Proposed global climate disclosure rules need simplifying and phasing-in, according to the UK.
The new International Sustainability Standards Board (ISSB) was set up last year to write global rules for companies to disclose the risks and opportunities from climate change.
The aim is to combat greenwashing.
However, UK minister Martin Callanan said that, while he strongly welcomed the ISSB proposals, some will initially prove challenging for even the largest UK companies with a long history of sustainability reporting.
They would be even harder for companies in emerging and developing markets with no such experience in areas such as putting a monetary figure on risks and opportunities from climate change, he said.
The UK plans to introduce the ISSB standards for listed companies, but Callanan said that some of the proposals may prove challenging if made mandatory straight away.
“We support an ISSB standard that is comprehensive, but we must also mitigate against the risk that this will prove too challenging to adopt in full for some jurisdictions and organisations, at least initially, which could lead to further disclosure fragmentation,” said business minister Martin Callanan in a letter to the ISSB.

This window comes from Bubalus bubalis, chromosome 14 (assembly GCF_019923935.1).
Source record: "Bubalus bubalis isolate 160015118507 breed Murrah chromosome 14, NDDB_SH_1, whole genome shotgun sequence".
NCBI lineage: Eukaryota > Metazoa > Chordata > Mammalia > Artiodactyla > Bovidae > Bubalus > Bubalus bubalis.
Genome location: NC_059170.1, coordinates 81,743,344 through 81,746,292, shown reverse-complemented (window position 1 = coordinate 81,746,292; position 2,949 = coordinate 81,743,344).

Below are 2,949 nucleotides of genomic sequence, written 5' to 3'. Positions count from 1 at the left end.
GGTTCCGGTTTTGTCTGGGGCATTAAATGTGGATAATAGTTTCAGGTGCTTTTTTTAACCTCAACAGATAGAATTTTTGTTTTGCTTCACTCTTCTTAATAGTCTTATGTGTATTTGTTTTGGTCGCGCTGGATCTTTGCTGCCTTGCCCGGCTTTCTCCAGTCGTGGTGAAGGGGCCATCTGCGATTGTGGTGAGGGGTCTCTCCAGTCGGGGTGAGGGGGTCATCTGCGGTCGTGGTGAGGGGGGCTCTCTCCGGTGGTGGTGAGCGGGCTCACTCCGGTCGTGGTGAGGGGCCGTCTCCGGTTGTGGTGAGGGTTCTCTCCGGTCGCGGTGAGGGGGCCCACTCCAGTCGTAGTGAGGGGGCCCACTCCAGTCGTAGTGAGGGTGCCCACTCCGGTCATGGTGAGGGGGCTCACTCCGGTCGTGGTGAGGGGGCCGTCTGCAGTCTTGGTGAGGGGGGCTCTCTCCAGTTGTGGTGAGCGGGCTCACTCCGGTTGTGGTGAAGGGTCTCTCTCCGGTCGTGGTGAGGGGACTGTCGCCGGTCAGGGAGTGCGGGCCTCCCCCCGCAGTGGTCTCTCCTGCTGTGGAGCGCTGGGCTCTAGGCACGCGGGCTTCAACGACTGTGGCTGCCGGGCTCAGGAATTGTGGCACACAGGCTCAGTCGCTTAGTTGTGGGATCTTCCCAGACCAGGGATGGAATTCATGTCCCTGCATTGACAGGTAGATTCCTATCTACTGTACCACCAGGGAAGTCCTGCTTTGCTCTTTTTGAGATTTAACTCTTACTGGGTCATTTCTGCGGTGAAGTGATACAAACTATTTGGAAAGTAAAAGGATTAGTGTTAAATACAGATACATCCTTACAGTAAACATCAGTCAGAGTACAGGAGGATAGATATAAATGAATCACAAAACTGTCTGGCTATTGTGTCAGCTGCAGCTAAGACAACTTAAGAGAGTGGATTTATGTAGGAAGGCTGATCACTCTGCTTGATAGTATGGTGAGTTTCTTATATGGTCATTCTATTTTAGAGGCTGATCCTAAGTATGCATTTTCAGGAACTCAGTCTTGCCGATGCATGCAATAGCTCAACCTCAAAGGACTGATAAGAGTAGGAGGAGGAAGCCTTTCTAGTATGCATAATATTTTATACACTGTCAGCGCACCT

The ISSB will need to say which elements could apply initially and which ones could be phased in, Callanan said.
As is so often the case with international standards, there is still a large degree of difference globally, given that the European Union and the United States have their own rules, raising concerns among international firms about a lack of homogeneity around both disclosures and terminology.
More precise definitions, language or concepts may also be necessary, Callanan said.
The ISSB is considering feedback from its public consultation before finalising the new norms.